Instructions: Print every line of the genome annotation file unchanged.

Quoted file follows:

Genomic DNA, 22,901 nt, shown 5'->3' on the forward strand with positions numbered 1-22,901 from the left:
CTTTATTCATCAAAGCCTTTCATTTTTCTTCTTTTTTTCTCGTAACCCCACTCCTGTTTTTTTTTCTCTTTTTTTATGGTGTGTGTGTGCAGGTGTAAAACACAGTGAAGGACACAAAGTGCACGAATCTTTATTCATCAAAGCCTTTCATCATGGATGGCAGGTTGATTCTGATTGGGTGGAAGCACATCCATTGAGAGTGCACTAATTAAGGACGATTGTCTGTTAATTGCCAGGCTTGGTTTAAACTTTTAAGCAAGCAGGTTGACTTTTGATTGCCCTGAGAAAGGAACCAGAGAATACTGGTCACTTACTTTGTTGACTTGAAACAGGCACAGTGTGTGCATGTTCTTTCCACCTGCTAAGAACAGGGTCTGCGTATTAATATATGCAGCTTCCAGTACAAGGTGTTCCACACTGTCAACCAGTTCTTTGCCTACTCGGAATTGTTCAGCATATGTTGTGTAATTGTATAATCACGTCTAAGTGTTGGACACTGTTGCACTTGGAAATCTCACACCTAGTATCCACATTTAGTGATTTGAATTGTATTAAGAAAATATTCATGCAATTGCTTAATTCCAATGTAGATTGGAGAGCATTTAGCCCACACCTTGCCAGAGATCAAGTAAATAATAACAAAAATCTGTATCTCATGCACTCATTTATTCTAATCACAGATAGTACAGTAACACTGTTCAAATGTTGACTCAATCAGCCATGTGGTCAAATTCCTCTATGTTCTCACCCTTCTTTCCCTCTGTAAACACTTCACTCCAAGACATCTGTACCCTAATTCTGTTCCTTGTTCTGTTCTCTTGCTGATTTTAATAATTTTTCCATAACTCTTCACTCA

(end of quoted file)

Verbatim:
Genomic DNA, 22,901 nt, shown 5'->3' on the forward strand with positions numbered 1-22,901 from the left:
CTTTATTCATCAAAGCCTTTCATTTTTCTTCTTTTTTTCTCGTAACCCCACTCCTGTTTTTTTTTCTCTTTTTTTATGGTGTGTGTGTGCAGGTGTAAAACACAGTGAAGGACACAAAGTGCACGAATCTTTATTCATCAAAGCCTTTCATCATGGATGGCAGGTTGATTCTGATTGGGTGGAAGCACATCCATTGAGAGTGCACTAATTAAGGACGATTGTCTGTTAATTGCCAGGCTTGGTTTAAACTTTTAAGCAAGCAGGTTGACTTTTGATTGCCCTGAGAAAGGAACCAGAGAATACTGGTCACTTACTTTGTTGACTTGAAACAGGCACAGTGTGTGCATGTTCTTTCCACCTGCTAAGAACAGGGTCTGCGTATTAATATATGCAGCTTCCAGTACAAGGTGTTCCACACTGTCAACCAGTTCTTTGCCTACTCGGAATTGTTCAGCATATGTTGTGTAATTGTATAATCACGTCTAAGTGTTGGACACTGTTGCACTTGGAAATCTCACACCTAGTATCCACATTTAGTGATTTGAATTGTATTAAGAAAATATTCATGCAATTGCTTAATTCCAATGTAGATTGGAGAGCATTTAGCCCACACCTTGCCAGAGATCAAGTAAATAATAACAAAAATCTGTATCTCATGCACTCATTTATTCTAATCACAGATAGTACAGTAACACTGTTCAAATGTTGACTCAATCAGCCATGTGGTCAAATTCCTCTATGTTCTCACCCTTCTTTCCCTCTGTAAACACTTCACTCCAAGACATCTGTACCCTAATTCTGTTCCTTGTTCTGTTCTCTTGCTGATTTTAATAATTTTTCCATAACTCTTCACTCA